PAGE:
That's because he lived it six years ago while serving as an assistant coach at Wisconsin.
The Badgers faced Ohio State in one of the first big outdoor games to take place, the Frozen Tundra Hockey Classic in Green Bay's Lambeau Field in February 2006, and the night before the game, Osiecki and the Badgers coaches couldn't bring themselves to leave the ice.
"Some of us stayed on the ice until midnight the night before," he said. "We just didn't want to leave. It was beautiful. The temperature was outstanding. We were out there, we had a couple of Packer people come out and we didn't leave the ice until around midnight."
Over the years, Osiecki has experienced the same phenomenon with the two Badgers teams he's coached – that 2006 squad, which went on the win the national title, and the one that faced Michigan in Camp Randall Stadium in February 2010 – and it should be the same this weekend as No. 2 Ohio State takes on 15th-ranked Michigan on Sunday in Cleveland's Progressive Field in the Frozen Diamond Faceoff.
Outdoor hockey holds a special place in the game – look no further than the success of the NHL Winter Classic – and those who get to take part, whether they be in the stands or on the ice, seem to get goosebumps just thinking about it.
"It's pretty special," OSU sophomore Travis Statchuk said, who grew up playing outside in his native Saskatchewan. "I think a lot of guys have some background. A lot of guys learning how to skate when they're younger, they do it in an outdoor rink. For guys like me, growing up in a small town, it's always there. It's the memory of being a kid. It's really special."
It's a mixed bag when it comes to the Ohio State players and their former experiences with outdoor hockey. Some, like goaltender Cal Heeter, said they've never had the chance to play outside, while those who grew up in more northern climates – like Statchuk, upstate New York native Cory Schneider and fellow co-captain Sean Duddy, who is from Ann Arbor – used to skate at either public rinks or in backyards growing up.
"(It brings back memories of) playing pond hockey when I was younger," Duddy said. "This winter, the ponds haven't been freezing anywhere I don't think, but when you were younger all throughout Christmas, throughout the winter months, that's all we would do is play pond hockey. It brings back great memories of that."
Osiecki grew up in Burnsville, Minn., and spent a fair share of time playing outside. He didn't have much choice, as his father, Tom, coached the Burnsville High squad and staged weekly practices in the elements.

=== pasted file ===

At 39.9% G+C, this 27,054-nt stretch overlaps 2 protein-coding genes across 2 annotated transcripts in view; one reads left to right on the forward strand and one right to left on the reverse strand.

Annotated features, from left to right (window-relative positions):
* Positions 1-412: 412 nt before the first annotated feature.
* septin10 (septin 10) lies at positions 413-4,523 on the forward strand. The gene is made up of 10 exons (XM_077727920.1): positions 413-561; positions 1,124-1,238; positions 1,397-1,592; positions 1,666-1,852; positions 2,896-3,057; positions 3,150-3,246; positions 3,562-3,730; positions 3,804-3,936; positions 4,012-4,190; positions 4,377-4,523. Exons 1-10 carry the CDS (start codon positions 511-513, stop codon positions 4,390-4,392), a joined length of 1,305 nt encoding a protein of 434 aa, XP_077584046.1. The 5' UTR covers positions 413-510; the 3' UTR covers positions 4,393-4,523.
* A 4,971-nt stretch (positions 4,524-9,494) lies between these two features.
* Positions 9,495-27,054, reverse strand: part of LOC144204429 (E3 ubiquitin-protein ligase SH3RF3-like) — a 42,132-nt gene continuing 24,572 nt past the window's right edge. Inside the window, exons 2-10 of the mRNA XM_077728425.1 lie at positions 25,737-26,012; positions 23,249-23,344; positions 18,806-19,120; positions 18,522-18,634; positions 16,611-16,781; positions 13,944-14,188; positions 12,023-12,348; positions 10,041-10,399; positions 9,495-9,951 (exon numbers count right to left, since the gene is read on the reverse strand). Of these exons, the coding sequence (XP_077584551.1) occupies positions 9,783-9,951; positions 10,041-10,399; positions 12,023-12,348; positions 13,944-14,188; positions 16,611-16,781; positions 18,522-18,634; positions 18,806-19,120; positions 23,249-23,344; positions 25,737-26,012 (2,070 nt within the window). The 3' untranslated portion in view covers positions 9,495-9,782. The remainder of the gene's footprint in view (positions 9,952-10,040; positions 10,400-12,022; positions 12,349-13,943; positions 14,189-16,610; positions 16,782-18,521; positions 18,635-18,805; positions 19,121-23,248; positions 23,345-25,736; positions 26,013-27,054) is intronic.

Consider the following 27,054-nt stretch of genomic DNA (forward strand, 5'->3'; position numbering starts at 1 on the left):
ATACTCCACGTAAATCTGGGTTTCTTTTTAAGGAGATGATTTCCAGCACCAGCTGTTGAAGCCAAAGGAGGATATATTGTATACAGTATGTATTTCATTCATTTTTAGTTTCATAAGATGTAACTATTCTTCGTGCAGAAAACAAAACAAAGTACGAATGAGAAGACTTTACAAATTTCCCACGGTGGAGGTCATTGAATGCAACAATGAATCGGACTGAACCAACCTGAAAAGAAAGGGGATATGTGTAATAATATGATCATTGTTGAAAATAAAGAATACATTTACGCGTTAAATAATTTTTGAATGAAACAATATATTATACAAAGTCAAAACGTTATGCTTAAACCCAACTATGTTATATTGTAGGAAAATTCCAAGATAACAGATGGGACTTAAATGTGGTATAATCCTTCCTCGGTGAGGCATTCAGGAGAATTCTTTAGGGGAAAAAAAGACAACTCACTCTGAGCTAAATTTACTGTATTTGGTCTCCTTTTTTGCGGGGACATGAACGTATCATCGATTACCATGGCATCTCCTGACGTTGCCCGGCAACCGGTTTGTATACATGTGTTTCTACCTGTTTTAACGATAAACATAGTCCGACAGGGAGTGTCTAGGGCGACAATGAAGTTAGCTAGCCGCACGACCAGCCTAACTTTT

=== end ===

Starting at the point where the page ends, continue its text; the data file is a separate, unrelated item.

"We grew up playing outside," he said, "standing in the snow banks and jumping in the car after the game or in between shifts or rotating in between the warming house between shifts."
The Buckeyes as a team got their first taste of the entirety of the experience Jan. 2 when they bussed up Interstate 71 for a practice session on Progressive Field's rink. Before they could take the ice, which runs down the first-base line at the home of the Cleveland Indians, the players and coaches grabbed shovels while the Indians staff pulled out snow blowers to clear the ice surface as a snowfall left drifts of more than a foot.
Once the practice did start, snow flurries started to fall, creating a picturesque scene.
"It was a lot of fun," Schneider said. "I think everybody had a good time out there. Especially when it started snowing, it just brought back a lot of memories for the guys and made it even more fun."
Added Duddy, "It was a fantastic experience. It's really cool to look up and not see a roof above you. It was a really fun experience and I think it'll be 10 times that with the crowd there in an actual game."
The Buckeyes also got to spent time in the Indians dugout and dressed in the team's clubhouse, another experience team members seemed to enjoy.
"It was pretty interesting," Osiecki said. "It was a good experience for our guys. They didn't want to leave the locker room. They were in the Indians clubhouse. It was funny, we went in there afterward and we were trying to get out and on the road, and all the guys were sitting there in their comfortable chairs relaxing, hanging out like you would in a clubhouse like that. Our guys really enjoyed the experience."
The outdoor game is part of a trend that has advanced in hockey over the past couple of seasons. Michigan and Michigan State started the run in 2001 when Spartan Stadium hosted the so-called "Cold War" between the teams, an event Duddy was able to attend as a youngster growing up.
"It was an unbelievable experience then," he said. "I'm hoping our fans this time around, people who haven't had a chance to see an outdoor game like that will have the same type of experience."
Outdoor games have grown in popularity since the NHL got on board with its creation of the Winter Classic, which began on New Year's Day 2008 when Pittsburgh faced Buffalo in the snow.
Since then, the NHL has staged at least one outdoor game each year, with the Winter Classic making headlines each campaign, while college games have become more and more prevalent. This year, Fenway Park in Boston is hosting college games over two weekends starting last Saturday.
"It's the roots of the game," Osiecki said. "I think that's what makes hockey players who they are."
Some tickets remain available for the Frozen Diamond Faceoff, with seats in the Ohio State section at Indians.com/Buckeyes. For those who can't make it, the game – which faces off at 5 p.m. – will be shown on Fox Sports Ohio throughout the Buckeye State and Fox Sports Plus in Michigan. A rerun will be shown nationwide at 9 p.m. on the Big Ten Network.
In addition, the teams will play Friday night in Value City Arena at 7:30 p.m. in a game that will be shown live on BTN with a season-high crowd expected to be in attendance.